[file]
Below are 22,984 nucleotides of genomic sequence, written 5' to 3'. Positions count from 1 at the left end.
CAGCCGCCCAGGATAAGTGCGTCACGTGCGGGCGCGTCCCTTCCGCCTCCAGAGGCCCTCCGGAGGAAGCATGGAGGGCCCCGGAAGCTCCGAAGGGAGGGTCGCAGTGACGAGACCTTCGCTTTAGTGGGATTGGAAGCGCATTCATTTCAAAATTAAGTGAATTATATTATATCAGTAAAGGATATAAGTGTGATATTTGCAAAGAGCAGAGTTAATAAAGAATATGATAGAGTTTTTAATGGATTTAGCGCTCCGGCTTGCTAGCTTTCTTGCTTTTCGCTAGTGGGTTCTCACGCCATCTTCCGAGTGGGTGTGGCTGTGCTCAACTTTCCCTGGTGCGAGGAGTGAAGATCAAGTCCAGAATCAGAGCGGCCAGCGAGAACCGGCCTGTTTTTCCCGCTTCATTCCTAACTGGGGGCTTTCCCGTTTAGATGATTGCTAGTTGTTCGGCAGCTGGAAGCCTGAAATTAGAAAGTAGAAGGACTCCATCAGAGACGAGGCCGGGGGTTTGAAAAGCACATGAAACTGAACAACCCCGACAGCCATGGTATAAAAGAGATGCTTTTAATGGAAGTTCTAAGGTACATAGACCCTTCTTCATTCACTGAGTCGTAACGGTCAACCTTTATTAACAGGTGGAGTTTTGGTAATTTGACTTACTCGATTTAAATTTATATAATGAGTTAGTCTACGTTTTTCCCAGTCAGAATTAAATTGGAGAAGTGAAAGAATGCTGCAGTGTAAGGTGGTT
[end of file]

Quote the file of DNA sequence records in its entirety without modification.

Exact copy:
Below are 22,984 nucleotides of genomic sequence, written 5' to 3'. Positions count from 1 at the left end.
CAGCCGCCCAGGATAAGTGCGTCACGTGCGGGCGCGTCCCTTCCGCCTCCAGAGGCCCTCCGGAGGAAGCATGGAGGGCCCCGGAAGCTCCGAAGGGAGGGTCGCAGTGACGAGACCTTCGCTTTAGTGGGATTGGAAGCGCATTCATTTCAAAATTAAGTGAATTATATTATATCAGTAAAGGATATAAGTGTGATATTTGCAAAGAGCAGAGTTAATAAAGAATATGATAGAGTTTTTAATGGATTTAGCGCTCCGGCTTGCTAGCTTTCTTGCTTTTCGCTAGTGGGTTCTCACGCCATCTTCCGAGTGGGTGTGGCTGTGCTCAACTTTCCCTGGTGCGAGGAGTGAAGATCAAGTCCAGAATCAGAGCGGCCAGCGAGAACCGGCCTGTTTTTCCCGCTTCATTCCTAACTGGGGGCTTTCCCGTTTAGATGATTGCTAGTTGTTCGGCAGCTGGAAGCCTGAAATTAGAAAGTAGAAGGACTCCATCAGAGACGAGGCCGGGGGTTTGAAAAGCACATGAAACTGAACAACCCCGACAGCCATGGTATAAAAGAGATGCTTTTAATGGAAGTTCTAAGGTACATAGACCCTTCTTCATTCACTGAGTCGTAACGGTCAACCTTTATTAACAGGTGGAGTTTTGGTAATTTGACTTACTCGATTTAAATTTATATAATGAGTTAGTCTACGTTTTTCCCAGTCAGAATTAAATTGGAGAAGTGAAAGAATGCTGCAGTGTAAGGTGGTT